Loaded on nearly every desktop in the enterprise, browsers are a prime vector for attack, but remedies are on hand, reports Alan Earls.
Lee Urbina, chief financial officer for US Infrastructure Holdings, a Texas-based energy company, had a problem. The core of the company's business is finding and locking in key assets at a favorable price. How that is done and at what cost is of great interest to competitors. So, among other concerns, Urbina began to think of the browser software deployed across the company as yet another inviting window through which unauthorized people could gain access to key data.
“The information our company handles is very confidential, and we know people are always trying to get into our servers,” he says. Because of his concerns, Urbina recently deployed Protect On Q (POQ), a web-based product from Austin, Texas-based Quarri, that “locks down browsers” to not only ward off malware, but to prevent unauthorized use and replication of sensitive data. Urbina says POQ has not solved all his organization's security issues, but has clearly helped. “Our IT department was spending all its time dealing with these things before, but now that POQ is in place, the workload is much lower,” he says.
Although browsers are but one element in maintaining IT security, their ubiquity makes them important, both as possible unwitting accomplices in a cyber attack and, conversely, as potential allies in efforts to boost security.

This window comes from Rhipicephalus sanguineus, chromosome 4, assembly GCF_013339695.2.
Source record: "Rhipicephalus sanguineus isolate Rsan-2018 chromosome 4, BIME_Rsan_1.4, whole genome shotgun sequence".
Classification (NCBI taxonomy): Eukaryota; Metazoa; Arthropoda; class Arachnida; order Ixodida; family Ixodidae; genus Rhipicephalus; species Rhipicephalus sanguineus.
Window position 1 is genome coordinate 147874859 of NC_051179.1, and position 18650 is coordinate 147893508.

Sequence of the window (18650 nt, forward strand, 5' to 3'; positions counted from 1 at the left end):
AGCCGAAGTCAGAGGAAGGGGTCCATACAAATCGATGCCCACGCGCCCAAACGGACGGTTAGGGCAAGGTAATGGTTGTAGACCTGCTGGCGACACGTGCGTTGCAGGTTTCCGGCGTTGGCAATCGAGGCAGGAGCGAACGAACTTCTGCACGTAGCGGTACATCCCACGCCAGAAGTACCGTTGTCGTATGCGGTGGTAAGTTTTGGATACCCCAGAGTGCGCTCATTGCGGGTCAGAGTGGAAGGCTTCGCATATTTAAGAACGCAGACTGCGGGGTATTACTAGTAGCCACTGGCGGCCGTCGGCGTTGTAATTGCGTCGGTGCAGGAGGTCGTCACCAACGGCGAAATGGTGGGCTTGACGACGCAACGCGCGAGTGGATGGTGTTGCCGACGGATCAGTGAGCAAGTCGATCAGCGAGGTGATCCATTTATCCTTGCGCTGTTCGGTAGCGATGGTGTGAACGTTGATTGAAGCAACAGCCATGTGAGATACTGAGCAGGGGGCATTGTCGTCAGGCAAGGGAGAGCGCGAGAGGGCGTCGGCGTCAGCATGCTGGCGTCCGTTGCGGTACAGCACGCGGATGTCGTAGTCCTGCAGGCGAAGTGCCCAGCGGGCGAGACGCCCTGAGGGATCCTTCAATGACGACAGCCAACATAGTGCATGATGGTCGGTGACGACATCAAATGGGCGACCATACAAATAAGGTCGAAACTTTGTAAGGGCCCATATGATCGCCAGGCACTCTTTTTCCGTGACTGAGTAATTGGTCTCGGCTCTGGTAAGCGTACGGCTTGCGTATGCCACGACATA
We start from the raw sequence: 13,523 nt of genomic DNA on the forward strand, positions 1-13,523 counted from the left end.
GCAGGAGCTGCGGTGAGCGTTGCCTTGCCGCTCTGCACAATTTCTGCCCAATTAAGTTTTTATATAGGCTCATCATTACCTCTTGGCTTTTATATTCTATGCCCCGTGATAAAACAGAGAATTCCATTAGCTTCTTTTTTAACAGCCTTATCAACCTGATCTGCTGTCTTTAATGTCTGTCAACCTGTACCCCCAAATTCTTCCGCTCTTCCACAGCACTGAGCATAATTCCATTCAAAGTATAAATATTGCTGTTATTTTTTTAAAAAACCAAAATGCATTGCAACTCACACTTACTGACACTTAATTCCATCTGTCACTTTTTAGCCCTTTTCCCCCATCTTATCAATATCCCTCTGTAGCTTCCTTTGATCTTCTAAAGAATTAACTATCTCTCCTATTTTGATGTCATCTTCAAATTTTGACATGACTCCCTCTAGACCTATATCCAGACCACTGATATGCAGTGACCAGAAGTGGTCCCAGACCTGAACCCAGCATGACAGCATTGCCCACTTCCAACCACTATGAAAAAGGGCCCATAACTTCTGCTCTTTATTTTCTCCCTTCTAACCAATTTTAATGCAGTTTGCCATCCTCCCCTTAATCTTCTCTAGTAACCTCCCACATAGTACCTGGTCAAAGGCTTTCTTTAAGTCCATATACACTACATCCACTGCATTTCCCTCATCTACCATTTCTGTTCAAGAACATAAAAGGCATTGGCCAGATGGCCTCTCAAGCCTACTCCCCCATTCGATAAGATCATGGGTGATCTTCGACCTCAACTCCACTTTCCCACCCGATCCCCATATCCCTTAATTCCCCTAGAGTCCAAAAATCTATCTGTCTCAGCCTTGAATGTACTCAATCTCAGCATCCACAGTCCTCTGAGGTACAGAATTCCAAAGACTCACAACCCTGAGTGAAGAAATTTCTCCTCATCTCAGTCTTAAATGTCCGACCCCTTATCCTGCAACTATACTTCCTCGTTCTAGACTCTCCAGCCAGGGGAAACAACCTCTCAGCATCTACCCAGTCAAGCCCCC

Browser security is, in fact, an important element in keeping malware attacks at bay, says Ryan Naraine, security evangelist at Kaspersky Lab. “Most modern browsers include features to block or limit phishing and other web-based attacks, but security vulnerabilities in browsers and other desktop applications also can be exploited to infect computers with malware,” he says. Fortunately, browser makers are constantly adding new security features to keep hackers at bay, he says. For instance, Google Chrome contains a “sandbox” to limit the damage from successful hacker attacks, while Microsoft Internet Explorer and Mozilla Firefox contain many new anti-exploit mechanisms. But, as with all aspects of the fight against cyber crime, it continues to be a cat-and-mouse game.